Choose News has launched a petition (content below) to Jean-Pierre Blais, Chairman of the Canadian Radio-television and Telecommunications Commission (the CRTC).
View and sign our Petition, here (click on this line and you will go to another site for the petition, in a new window)
Petition Content (copied from petition):
Chairman, Canadian Radio-television and Telecommunications Commission (CRTC)
Better protect Canadian children from violent content of conventional radio and television news.
I am petitioning you today to better protect Canadian children from the potentially harmful effects of conventional TV and radio newscasting.
Today, children < 7 years who are exposed to, or inadvertently consume radio and/or TV newscasts emphasizing 'bad' news detailing murder, violence, terrorism, accidents, disasters - as is standard and common newscasting practice - are at risk of mental and emotional health impairment.
Oversight responsibility for enacting change and overseeing existing regulations governing content of radio and TV newscasting falls to the Canadian Radio-television and Telecommunications Commission (CRTC) and the Canadian Association of Broadcasters (CAB). At present Canadian broadcasters are ignoring the voluntary 'Violence Code', created in 1993, that specifically states, in Section 1.2.2: that young children not be exposed to programming which is unsuitable for them. The CRTC is failing in its responsibility to ensure the Violence Code is upheld and that the proponents of the Violence Code - the CAB - meet regularly to upgrade the Violence Code as they are obliged to do. This is wrong.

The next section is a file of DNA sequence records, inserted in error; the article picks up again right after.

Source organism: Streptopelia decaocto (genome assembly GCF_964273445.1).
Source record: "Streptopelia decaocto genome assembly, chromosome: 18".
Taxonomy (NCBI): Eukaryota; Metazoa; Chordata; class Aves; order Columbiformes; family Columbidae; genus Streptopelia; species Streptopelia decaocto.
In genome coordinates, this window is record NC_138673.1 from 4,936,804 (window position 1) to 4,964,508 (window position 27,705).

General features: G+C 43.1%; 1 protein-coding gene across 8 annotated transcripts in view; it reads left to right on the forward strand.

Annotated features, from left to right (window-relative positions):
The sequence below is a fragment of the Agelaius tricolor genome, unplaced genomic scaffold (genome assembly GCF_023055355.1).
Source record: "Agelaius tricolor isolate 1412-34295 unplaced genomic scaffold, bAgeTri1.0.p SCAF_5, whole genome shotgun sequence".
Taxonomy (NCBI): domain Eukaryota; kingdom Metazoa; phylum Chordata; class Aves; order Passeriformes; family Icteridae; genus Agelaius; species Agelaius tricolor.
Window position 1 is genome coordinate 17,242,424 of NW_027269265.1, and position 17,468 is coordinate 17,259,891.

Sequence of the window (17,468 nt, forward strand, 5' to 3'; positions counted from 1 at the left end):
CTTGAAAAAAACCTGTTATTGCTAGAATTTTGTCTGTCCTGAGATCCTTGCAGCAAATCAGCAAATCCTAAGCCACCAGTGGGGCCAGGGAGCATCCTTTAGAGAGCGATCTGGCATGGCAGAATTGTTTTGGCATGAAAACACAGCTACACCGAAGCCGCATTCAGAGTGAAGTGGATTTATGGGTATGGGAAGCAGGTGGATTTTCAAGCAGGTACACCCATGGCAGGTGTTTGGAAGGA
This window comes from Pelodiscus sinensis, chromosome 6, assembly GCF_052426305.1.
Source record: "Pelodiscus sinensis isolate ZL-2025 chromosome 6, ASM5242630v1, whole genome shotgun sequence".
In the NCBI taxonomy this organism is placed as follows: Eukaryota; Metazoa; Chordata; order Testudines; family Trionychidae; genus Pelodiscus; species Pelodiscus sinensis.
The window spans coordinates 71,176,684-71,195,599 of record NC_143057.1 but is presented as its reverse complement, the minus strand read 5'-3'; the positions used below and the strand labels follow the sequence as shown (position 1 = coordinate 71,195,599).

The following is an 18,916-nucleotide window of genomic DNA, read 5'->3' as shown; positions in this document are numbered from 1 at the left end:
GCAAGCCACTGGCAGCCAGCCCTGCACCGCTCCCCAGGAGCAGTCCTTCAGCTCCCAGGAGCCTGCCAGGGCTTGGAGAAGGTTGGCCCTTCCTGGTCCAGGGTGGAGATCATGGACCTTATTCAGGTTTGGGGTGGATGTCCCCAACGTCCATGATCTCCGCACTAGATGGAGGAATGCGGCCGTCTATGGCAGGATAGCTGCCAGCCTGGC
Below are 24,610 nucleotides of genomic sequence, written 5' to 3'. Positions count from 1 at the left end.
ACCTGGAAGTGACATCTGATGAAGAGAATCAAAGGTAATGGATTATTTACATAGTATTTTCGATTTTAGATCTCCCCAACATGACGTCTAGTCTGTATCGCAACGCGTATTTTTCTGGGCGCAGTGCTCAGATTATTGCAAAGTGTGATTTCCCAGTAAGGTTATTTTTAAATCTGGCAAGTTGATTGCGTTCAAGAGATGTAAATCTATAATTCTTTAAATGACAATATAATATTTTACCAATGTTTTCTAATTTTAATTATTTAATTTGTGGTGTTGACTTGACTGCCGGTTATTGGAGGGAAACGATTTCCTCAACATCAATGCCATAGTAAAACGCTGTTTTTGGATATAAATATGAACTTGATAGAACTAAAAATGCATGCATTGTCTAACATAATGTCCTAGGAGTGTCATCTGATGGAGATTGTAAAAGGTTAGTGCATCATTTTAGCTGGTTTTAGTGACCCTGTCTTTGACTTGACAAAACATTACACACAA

In the face of the compelling medical, legal and moral arguments presented by Choose News (on its website), it is untenable for the present situation to continue to be acceptable to Canadian society. Canadian broadcasters, the CBSC and the CRTC must act now! to reduce this immediate risk of harm to Canadian children through present news broadcasting practices.
In closing we ask that you apply your full attention to this matter.